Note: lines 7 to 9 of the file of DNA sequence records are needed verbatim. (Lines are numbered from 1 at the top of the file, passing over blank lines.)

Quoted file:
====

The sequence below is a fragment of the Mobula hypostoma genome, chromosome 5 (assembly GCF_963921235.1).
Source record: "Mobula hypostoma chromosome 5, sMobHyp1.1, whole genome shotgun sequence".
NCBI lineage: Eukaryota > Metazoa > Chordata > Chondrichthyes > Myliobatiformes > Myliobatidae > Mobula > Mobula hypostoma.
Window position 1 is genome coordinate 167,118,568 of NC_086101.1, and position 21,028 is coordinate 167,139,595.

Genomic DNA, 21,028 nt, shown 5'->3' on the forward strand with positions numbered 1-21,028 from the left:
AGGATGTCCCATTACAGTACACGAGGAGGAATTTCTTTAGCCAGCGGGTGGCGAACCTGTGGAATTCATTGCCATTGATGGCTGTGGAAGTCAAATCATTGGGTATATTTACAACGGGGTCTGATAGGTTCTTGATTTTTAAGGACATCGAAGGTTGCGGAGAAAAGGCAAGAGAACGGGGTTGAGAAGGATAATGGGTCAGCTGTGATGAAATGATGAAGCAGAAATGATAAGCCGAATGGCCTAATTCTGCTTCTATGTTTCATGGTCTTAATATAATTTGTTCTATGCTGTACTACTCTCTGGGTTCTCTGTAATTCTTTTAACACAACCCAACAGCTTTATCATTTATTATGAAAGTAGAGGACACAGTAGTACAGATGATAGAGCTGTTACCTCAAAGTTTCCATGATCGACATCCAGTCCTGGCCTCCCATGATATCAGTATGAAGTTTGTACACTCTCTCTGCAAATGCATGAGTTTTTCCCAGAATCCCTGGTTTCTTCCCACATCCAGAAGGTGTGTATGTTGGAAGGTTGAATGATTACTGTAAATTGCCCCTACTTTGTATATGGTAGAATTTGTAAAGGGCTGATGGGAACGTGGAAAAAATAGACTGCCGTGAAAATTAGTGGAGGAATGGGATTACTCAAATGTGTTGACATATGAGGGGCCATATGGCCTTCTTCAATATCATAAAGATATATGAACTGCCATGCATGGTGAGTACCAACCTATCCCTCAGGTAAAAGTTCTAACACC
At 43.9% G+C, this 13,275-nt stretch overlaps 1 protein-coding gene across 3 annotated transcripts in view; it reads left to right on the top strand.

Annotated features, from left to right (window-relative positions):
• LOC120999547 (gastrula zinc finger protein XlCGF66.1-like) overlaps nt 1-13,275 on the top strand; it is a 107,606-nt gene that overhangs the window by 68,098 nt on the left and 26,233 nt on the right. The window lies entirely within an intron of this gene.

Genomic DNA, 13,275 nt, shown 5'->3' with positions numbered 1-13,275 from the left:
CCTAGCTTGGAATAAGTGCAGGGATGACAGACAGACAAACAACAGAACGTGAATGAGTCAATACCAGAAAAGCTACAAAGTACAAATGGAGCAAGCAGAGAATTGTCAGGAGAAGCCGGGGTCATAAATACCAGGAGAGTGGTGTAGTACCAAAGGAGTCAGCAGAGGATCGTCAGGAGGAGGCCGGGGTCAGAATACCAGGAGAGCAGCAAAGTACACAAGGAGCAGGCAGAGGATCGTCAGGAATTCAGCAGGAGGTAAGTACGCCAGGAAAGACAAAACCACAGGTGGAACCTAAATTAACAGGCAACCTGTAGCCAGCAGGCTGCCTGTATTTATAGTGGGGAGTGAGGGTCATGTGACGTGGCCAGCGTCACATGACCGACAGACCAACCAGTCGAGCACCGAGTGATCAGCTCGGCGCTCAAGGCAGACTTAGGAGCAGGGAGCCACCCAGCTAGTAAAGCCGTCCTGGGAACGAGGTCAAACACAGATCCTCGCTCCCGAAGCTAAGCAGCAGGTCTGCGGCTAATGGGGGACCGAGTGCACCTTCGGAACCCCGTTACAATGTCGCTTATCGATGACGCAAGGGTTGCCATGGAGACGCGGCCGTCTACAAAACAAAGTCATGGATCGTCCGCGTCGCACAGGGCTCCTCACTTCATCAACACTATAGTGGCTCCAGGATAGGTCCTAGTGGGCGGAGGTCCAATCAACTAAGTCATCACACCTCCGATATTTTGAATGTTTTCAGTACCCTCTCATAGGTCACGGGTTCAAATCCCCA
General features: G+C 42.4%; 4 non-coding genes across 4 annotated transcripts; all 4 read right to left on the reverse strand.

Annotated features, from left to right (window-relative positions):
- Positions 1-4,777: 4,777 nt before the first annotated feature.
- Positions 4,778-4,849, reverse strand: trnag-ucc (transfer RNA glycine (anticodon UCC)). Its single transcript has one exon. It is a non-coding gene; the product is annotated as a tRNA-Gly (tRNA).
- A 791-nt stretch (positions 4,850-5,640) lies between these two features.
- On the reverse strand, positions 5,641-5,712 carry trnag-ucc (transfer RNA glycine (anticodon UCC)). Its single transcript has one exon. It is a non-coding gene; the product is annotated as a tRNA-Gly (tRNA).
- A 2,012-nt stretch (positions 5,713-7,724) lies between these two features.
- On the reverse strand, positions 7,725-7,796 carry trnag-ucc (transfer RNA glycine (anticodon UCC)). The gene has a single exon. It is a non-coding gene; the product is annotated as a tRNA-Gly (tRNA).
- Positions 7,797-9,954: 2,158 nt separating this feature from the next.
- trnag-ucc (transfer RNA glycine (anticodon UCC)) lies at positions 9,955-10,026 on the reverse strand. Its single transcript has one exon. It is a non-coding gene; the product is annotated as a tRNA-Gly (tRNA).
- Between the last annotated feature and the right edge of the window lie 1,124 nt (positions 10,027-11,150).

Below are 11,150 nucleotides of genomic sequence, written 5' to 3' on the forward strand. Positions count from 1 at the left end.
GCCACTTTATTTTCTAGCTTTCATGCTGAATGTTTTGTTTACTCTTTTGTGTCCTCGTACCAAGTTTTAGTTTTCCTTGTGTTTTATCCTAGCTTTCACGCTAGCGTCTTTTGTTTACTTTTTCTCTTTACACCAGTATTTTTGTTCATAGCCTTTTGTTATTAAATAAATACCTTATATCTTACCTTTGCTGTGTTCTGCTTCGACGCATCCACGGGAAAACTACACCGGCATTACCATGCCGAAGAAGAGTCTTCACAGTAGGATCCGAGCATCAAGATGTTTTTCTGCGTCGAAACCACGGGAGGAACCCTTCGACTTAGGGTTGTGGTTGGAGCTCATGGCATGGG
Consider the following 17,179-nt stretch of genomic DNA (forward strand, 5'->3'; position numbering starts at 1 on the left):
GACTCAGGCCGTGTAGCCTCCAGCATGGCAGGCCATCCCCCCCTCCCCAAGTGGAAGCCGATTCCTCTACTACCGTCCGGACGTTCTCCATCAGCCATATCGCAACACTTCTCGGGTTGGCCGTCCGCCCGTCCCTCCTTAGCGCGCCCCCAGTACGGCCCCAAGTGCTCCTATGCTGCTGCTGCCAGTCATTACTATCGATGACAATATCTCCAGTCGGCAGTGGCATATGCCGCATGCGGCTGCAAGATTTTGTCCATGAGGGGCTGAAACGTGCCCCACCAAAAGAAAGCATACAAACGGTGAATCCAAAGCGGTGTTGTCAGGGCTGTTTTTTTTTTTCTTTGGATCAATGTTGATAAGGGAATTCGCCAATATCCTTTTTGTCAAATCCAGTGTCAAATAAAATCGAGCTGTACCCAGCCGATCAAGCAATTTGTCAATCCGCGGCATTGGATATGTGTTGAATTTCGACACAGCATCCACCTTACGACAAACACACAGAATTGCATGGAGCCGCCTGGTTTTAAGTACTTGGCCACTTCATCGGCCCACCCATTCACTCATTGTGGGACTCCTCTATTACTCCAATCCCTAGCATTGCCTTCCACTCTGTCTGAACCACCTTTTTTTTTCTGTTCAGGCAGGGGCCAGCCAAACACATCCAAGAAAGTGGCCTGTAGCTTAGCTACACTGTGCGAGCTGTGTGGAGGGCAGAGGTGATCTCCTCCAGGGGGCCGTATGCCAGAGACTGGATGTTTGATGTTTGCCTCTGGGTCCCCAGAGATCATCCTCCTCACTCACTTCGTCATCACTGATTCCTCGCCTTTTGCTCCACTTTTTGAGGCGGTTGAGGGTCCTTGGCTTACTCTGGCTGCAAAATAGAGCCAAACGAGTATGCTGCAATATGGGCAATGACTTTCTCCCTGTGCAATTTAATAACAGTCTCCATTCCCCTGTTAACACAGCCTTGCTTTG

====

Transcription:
At 43.9% G+C, this 13,275-nt stretch overlaps 1 protein-coding gene across 3 annotated transcripts in view; it reads left to right on the top strand.

Annotated features, from left to right (window-relative positions):
• LOC120999547 (gastrula zinc finger protein XlCGF66.1-like) overlaps nt 1-13,275 on the top strand; it is a 107,606-nt gene that overhangs the window by 68,098 nt on the left and 26,233 nt on the right. The window lies entirely within an intron of this gene.